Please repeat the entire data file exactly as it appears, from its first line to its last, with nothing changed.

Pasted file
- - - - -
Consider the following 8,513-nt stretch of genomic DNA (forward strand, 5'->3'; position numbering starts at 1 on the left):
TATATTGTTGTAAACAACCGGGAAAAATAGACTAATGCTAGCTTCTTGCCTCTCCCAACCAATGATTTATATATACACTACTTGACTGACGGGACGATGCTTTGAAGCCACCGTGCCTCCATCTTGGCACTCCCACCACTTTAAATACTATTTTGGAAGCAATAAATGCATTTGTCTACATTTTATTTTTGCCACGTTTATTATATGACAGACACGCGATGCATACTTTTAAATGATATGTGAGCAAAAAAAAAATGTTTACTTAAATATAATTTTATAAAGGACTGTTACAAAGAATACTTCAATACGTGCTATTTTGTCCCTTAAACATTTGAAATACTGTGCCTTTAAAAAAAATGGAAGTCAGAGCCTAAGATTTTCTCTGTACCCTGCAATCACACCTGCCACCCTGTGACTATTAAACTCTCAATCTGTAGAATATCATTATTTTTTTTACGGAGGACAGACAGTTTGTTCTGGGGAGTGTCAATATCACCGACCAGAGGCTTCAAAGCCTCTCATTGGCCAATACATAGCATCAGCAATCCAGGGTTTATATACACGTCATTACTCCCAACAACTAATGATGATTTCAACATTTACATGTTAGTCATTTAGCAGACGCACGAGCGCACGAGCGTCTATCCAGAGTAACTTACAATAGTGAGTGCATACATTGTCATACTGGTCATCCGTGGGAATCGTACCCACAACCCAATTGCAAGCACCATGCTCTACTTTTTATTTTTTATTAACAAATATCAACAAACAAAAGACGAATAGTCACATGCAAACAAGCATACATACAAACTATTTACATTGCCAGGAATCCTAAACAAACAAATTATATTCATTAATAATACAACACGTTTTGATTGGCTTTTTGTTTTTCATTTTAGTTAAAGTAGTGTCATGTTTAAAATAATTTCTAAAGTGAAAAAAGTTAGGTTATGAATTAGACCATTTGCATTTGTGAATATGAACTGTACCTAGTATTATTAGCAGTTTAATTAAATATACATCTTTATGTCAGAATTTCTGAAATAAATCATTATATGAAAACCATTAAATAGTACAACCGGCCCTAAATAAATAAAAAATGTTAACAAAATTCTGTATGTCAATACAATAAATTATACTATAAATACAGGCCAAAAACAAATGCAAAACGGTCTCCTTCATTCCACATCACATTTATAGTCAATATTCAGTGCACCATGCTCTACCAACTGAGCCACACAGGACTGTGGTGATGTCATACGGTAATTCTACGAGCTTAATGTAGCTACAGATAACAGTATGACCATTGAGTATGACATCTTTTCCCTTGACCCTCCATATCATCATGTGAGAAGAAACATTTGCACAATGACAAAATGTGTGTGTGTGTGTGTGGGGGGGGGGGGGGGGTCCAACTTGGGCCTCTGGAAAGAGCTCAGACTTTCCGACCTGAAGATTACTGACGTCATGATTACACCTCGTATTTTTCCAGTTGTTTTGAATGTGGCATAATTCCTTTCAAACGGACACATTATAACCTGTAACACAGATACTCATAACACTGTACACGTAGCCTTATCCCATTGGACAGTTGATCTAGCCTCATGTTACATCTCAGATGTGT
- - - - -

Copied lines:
Consider the following 8,513-nt stretch of genomic DNA (forward strand, 5'->3'; position numbering starts at 1 on the left):
TATATTGTTGTAAACAACCGGGAAAAATAGACTAATGCTAGCTTCTTGCCTCTCCCAACCAATGATTTATATATACACTACTTGACTGACGGGACGATGCTTTGAAGCCACCGTGCCTCCATCTTGGCACTCCCACCACTTTAAATACTATTTTGGAAGCAATAAATGCATTTGTCTACATTTTATTTTTGCCACGTTTATTATATGACAGACACGCGATGCATACTTTTAAATGATATGTGAGCAAAAAAAAAATGTTTACTTAAATATAATTTTATAAAGGACTGTTACAAAGAATACTTCAATACGTGCTATTTTGTCCCTTAAACATTTGAAATACTGTGCCTTTAAAAAAAATGGAAGTCAGAGCCTAAGATTTTCTCTGTACCCTGCAATCACACCTGCCACCCTGTGACTATTAAACTCTCAATCTGTAGAATATCATTATTTTTTTTACGGAGGACAGACAGTTTGTTCTGGGGAGTGTCAATATCACCGACCAGAGGCTTCAAAGCCTCTCATTGGCCAATACATAGCATCAGCAATCCAGGGTTTATATACACGTCATTACTCCCAACAACTAATGATGATTTCAACATTTACATGTTAGTCATTTAGCAGACGCACGAGCGCACGAGCGTCTATCCAGAGTAACTTACAATAGTGAGTGCATACATTGTCATACTGGTCATCCGTGGGAATCGTACCCACAACCCAATTGCAAGCACCATGCTCTACTTTTTATTTTTTATTAACAAATATCAACAAACAAAAGACGAATAGTCACATGCAAACAAGCATACATACAAACTATTTACATTGCCAGGAATCCTAAACAAACAAATTATATTCATTAATAATACAACACGTTTTGATTGGCTTTTTGTTTTTCATTTTAGTTAAAGTAGTGTCATGTTTAAAATAATTTCTAAAGTGAAAAAAGTTAGGTTATGAATTAGACCATTTGCATTTGTGAATATGAACTGTACCTAGTATTATTAGCAGTTTAATTAAATATACATCTTTATGTCAGAATTTCTGAAATAAATCATTATATGAAAACCATTAAATAGTACAACCGGCCCTAAATAAATAAAAAATGTTAACAAAATTCTGTATGTCAATACAATAAATTATACTATAAATACAGGCCAAAAACAAATGCAAAACGGTCTCCTTCATTCCACATCACATTTATAGTCAATATTCAGTGCACCATGCTCTACCAACTGAGCCACACAGGACTGTGGTGATGTCATACGGTAATTCTACGAGCTTAATGTAGCTACAGATAACAGTATGACCATTGAGTATGACATCTTTTCCCTTGACCCTCCATATCATCATGTGAGAAGAAACATTTGCACAATGACAAAATGTGTGTGTGTGTGTGTGGGGGGGGGGGGGGGGTCCAACTTGGGCCTCTGGAAAGAGCTCAGACTTTCCGACCTGAAGATTACTGACGTCATGATTACACCTCGTATTTTTCCAGTTGTTTTGAATGTGGCATAATTCCTTTCAAACGGACACATTATAACCTGTAACACAGATACTCATAACACTGTACACGTAGCCTTATCCCATTGGACAGTTGATCTAGCCTCATGTTACATCTCAGATGTGT